Journey in Stagnation

Journey in Stagnation is a photo essay showing the evolution of the refugee crisis through the contrasts between the situation in Greece before and after the deal between Turkey and European Union.

As the doors to Europe and a new life were closed to the refugees, the now famous points of arrival on the Greek island are now empty and few boats arrive every week. At the same time, more than 40 000 refugees already in Greece are stuck in a political limbo since March, waiting to know what will happen to them. 

It is possible to see the Turkish coast from Skala Sikamineas, the beach on Lesvos where most boats were arriving. There used to be dozens of arrivals each day. Now, only one or two boat comes daily and a dinghy used by lifeguards stands alone.

Lesvos, October 2015/June 2016.

The harbor of Molyvos was once the entry point of refugees being rescued at sea, night and day, often the scene of intense and tragic events. This summer, tourists and fishermen are back.

Lesvos, October 2015/June 2016.

Thousands of refugees were passing through Lesvos to enter Europe every day. Since the deal with Turkey, Europe is now closed.

Lesvos, October 2015/June 2016.

The beach of Skala Sikamineas used to bear the marks of the daily arrivals of boats filled with refugees each wearing a life jacket. With time, the beaches have been cleaned and ready to welcome the tourists that have deserted the island.

Lesvos, October 2015/June 2016.

Beautiful Lesvos presents magnificent landscapes which are now looked at by couples on romantic dates where there were once refugees on their journey to a new life.

Lesvos, October 2015/June 2016.

The most remote beaches are now deserted and only signs of past life and activities remain.

Lesvos, October 2015/June 2016.

Arrivals of boats used to cause huge piles of discarded plastic boats and life jackets on the beaches. Those have now been moved in a landfill inside the island where an enormous mountain is now watched over only by goats. There is no solution at the moment to take care of this issue.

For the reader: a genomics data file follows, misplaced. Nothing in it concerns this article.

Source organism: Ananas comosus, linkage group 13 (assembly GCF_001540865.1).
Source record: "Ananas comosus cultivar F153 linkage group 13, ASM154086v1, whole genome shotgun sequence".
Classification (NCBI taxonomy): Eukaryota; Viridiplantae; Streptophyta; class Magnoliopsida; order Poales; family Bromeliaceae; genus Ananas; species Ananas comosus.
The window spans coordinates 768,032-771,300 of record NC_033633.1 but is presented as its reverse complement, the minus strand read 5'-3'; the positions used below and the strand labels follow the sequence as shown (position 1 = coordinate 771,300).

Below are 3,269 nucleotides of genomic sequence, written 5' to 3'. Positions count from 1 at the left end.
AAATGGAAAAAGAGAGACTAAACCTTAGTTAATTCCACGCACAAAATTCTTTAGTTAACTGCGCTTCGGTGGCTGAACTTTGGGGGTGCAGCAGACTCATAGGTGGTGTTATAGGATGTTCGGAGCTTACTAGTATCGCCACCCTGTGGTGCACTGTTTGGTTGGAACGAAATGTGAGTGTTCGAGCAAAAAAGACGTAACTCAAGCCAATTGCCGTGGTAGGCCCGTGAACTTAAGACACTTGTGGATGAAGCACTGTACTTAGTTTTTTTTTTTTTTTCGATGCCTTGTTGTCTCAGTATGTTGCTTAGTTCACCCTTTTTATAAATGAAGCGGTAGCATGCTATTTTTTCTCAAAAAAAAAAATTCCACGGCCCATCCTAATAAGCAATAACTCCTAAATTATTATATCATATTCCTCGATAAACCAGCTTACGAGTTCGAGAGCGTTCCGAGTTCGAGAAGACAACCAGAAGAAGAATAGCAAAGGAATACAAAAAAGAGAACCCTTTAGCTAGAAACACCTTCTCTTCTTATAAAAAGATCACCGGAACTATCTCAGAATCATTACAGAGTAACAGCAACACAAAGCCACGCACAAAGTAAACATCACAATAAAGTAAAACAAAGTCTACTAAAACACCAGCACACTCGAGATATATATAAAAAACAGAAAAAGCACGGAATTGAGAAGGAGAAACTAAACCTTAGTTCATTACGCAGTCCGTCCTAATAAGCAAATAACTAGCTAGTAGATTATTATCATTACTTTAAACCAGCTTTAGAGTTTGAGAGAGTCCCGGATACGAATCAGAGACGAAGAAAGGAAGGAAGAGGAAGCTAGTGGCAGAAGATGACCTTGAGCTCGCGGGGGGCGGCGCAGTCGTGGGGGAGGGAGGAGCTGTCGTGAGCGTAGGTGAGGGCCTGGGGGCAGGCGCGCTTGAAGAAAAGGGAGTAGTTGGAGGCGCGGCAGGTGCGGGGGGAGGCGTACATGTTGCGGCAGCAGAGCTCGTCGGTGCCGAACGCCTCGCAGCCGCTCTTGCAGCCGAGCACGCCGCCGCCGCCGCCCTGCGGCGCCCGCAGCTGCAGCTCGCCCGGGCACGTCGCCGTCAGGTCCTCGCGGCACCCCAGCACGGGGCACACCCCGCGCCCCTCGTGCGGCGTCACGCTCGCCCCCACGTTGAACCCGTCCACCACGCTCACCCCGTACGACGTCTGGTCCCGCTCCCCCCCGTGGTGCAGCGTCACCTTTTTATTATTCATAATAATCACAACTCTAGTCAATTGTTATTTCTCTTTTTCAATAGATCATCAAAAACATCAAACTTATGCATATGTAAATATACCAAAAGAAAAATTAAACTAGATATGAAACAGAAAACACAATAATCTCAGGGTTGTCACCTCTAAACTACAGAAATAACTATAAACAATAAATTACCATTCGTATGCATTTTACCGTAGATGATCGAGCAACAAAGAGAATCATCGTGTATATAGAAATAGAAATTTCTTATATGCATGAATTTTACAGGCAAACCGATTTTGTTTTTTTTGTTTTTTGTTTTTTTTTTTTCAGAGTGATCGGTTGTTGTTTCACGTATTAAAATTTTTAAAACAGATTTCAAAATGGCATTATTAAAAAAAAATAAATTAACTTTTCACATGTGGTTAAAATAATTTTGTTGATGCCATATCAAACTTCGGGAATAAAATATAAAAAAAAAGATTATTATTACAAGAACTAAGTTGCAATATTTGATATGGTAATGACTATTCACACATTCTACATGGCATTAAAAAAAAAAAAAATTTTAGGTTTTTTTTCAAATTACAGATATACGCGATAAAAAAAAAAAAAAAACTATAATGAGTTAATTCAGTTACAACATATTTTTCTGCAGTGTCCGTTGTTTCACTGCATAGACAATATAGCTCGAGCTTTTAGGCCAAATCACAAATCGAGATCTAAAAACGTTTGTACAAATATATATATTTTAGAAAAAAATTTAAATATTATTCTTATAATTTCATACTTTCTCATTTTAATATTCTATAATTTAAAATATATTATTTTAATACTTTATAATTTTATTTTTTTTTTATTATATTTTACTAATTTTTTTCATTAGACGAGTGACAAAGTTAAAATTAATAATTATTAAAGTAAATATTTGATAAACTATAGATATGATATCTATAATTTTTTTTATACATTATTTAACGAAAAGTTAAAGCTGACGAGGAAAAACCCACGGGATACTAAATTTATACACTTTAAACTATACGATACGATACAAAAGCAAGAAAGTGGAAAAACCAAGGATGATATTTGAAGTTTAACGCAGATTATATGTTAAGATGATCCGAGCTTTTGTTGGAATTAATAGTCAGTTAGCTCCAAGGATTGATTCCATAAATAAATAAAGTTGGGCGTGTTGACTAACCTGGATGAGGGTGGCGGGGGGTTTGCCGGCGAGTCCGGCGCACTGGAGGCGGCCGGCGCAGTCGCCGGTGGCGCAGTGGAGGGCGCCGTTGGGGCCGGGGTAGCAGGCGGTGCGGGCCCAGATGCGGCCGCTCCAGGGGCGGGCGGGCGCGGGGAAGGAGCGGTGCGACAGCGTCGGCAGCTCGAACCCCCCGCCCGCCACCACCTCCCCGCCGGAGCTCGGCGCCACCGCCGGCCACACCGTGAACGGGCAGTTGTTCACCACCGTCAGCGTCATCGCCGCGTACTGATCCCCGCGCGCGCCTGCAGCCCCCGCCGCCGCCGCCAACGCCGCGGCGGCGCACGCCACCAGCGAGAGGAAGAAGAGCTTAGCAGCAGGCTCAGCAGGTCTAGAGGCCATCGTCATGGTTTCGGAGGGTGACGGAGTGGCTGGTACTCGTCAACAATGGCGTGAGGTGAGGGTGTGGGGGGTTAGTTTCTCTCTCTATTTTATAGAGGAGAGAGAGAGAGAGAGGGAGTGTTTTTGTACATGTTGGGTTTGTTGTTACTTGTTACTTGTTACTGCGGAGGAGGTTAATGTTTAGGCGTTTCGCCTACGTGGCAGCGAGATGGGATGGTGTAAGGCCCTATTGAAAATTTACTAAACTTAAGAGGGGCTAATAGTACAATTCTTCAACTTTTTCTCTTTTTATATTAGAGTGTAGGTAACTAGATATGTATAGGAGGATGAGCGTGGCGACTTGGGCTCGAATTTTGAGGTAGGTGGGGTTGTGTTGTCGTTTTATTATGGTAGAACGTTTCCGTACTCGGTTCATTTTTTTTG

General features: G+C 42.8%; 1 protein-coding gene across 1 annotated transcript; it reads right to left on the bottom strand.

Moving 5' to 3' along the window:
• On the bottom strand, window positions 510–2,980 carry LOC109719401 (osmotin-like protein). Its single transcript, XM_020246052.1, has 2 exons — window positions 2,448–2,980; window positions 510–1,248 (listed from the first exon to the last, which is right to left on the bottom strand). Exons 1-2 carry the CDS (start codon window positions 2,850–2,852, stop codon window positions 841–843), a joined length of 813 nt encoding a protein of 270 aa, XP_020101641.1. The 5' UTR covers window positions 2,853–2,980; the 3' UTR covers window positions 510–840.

Lesvos, October 2015/June 2016.

The camp of Moria was used as a registration  office for refugees arriving in Europe and leaving to mainland Greece in order to reach Western Europe. It became a detainment camp. The dream of an easier freedom of movement became a nightmare.

Lesvos, October 2015/June 2016.

The gigantic ferries linking Athens to Mytilini harbor on Lesvos are now transporting their initial intended clients; tourists.

Lesvos, October 2015/June 2016.

Piraeus, the port of Athens was but a quick transit point in the refugee journey towards Northern and Western Europe. It became a permanent home for thousand of them since the borders have been closed.

Athens, October 2016/May 2016.

Along the way towards their final destination, refugees had to go through different camps for a couple of hours to a day or two, never settling down. Today, the camps that remain have been housing refugees for months, since the closure of the borders. Daily routine is settling in as these camps become permanent homes.

Gevgelija, Macedonia October 2015/Lesvos Island, June 2016.

The now famous field of Idomeni at the border between Greece and Macedonia went from a tiny transit camp to an improvised village housing 15 000 thousand people to what it is today, an empty field. The thousand of refugees were relocated in Northern Greece and the camp emptied.

Idomeni, Greece, October 2015/May 2016.

Thousand of empty tents filled with personal objects tell the stories of all the refugees who used to live in Idomeni.

Idomeni, Greece, October 2015/May 2016.

The trains used to take refugees from the Southern border of Macedonia to the Northern border with Serbia. The tracks have since been used as camping area and are now deserted of refugees and trains alike.

 Gevgelija, Macedonia, October 2015/Idomeni, Greece,May 2016.